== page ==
“I feel it’s an important contribution to our community,” says Donohue, who has been involved in leadership mentoring in the past. “It also helps me to meet people from other countries, learn about other cultures and share my experience.”
As a mentor, Donohue met Chetty weekly and helped her set goals, respond to such cultural issues as whether or not you can raise your voice in a Canadian classroom (something that is acceptable in Chetty’s homeland) and how to approach an interview situation in Canada.
“I have developed a real appreciation for the challenge that newcomers have when they come to our country and try to find employment,” says Donohue. “We have barriers. I believe we are making progress, but there are many things we could do better.”
Chetty credits Donohue for helping her in many ways. “As a professional, she was right on target with the difficulties I had. She had a sense of what a teacher’s needs are and how to bridge the gaps.”
Chetty was finally certified last December and is working at Algonquin as a receptionist. In February, she started a part-time teaching contract at the college and hopes to find permanent, long-term employment teaching in the near future.
In February, the provincial government announced it was investing $1.6 million in the National Capital Region to break down barriers and help internationally trained newcomers find work in their field sooner. The NCR initiative will be led by Algonquin College, Catholic Immigration Centre, Centre for Canadian Language Benchmarks and Ottawa Community Loan Funds. It will provide newcomers with the occupation-specific training they need to work in various professions.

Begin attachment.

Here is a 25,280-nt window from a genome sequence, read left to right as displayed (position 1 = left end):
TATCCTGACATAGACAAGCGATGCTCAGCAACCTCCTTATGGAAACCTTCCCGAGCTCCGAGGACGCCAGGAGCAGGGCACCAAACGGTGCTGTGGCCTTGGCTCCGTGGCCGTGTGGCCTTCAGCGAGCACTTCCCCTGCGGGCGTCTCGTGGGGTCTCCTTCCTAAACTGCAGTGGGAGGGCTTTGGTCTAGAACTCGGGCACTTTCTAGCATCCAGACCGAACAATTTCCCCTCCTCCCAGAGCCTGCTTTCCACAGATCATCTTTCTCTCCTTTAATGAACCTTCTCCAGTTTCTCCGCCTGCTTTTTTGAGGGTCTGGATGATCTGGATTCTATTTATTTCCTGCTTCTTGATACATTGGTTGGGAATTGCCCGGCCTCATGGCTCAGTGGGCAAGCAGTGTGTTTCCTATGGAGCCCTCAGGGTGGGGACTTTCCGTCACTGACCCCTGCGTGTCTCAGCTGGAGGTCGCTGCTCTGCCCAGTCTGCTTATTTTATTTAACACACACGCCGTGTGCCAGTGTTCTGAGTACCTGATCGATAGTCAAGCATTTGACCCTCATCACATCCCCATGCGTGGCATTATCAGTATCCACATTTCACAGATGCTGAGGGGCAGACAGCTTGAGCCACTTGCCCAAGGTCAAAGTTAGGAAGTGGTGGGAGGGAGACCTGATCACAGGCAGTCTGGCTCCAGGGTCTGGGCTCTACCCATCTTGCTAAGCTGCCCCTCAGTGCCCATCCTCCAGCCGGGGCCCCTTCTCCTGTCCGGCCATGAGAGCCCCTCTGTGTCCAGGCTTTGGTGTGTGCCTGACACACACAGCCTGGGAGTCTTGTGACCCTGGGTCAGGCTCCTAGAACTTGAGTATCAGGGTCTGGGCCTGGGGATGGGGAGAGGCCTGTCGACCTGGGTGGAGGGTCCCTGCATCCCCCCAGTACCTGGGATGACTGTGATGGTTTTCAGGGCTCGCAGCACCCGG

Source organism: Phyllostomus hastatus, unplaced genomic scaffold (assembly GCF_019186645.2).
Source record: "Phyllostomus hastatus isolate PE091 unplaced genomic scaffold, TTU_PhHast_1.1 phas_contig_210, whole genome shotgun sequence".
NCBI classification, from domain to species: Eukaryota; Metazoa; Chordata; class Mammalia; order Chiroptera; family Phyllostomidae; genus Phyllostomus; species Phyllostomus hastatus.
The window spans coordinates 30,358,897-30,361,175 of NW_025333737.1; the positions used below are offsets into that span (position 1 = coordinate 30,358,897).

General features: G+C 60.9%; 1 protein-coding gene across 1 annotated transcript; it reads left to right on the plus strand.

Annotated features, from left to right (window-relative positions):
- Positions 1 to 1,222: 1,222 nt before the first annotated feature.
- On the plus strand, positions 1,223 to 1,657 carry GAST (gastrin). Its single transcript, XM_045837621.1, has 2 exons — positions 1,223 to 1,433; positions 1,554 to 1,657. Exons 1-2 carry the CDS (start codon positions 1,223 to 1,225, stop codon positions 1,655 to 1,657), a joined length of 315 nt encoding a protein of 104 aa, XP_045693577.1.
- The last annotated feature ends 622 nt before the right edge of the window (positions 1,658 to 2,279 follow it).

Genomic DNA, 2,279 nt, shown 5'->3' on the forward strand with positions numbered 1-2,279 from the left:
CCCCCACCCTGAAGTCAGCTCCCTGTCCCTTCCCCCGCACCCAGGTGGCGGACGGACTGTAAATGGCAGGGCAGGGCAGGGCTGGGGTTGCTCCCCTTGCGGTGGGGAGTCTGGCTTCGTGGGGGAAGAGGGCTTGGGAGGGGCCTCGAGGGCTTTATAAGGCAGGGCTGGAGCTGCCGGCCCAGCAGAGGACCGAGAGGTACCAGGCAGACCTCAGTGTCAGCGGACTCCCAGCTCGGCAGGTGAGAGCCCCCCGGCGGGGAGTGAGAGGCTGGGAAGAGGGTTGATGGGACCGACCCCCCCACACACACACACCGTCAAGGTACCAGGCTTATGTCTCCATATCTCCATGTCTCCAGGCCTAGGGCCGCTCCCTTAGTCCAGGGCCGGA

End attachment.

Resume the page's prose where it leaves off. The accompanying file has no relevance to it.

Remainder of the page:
Last November Chris Bentley, Ontario’s minister of training, colleges and universities, said “We want newcomers to our province to be able to quickly pursue their chosen careers and strengthen our communities.”.
The McGuinty government has launched a multilingual website with program information in 21 languages as well as English and French, and has committed more than $34 million for at least 60 “bridge-training” programs to help immigrants improve their language skills, prepare for exams and find faster tracks into their chosen fields.
“Global Experience Ontario” is a provincial program offering internationally trained accountants, architects, geoscientists, teachers, veterinarians, and a wide range of health care professionals as well as many others learn how to qualify for professional practice in Ontario.
Bill 124, the Fair Access to Regulated Professions Act, was passed in December to ensure a fair, open and transparent process for registration in regulated professions for internationally trained individuals.
Other provincial government initiatives include:
• an internship for the internationally trained, which places those with at least three years international work experience for six-month paid assignments in the Ontario Public Service and Crown agencies;
• a foreign-trained professionals loans program to help with assessment, training and examination costs; and
• a $50 million investment in English-as-a-second-language and French-as-a-second-language classes for adult immigrants, including occupation-specific language training.
Says Mike Colle, citizenship and immigration minister, “Our prosperity depends on the successful integration of newcomers. We will continue to break down barriers for [them].”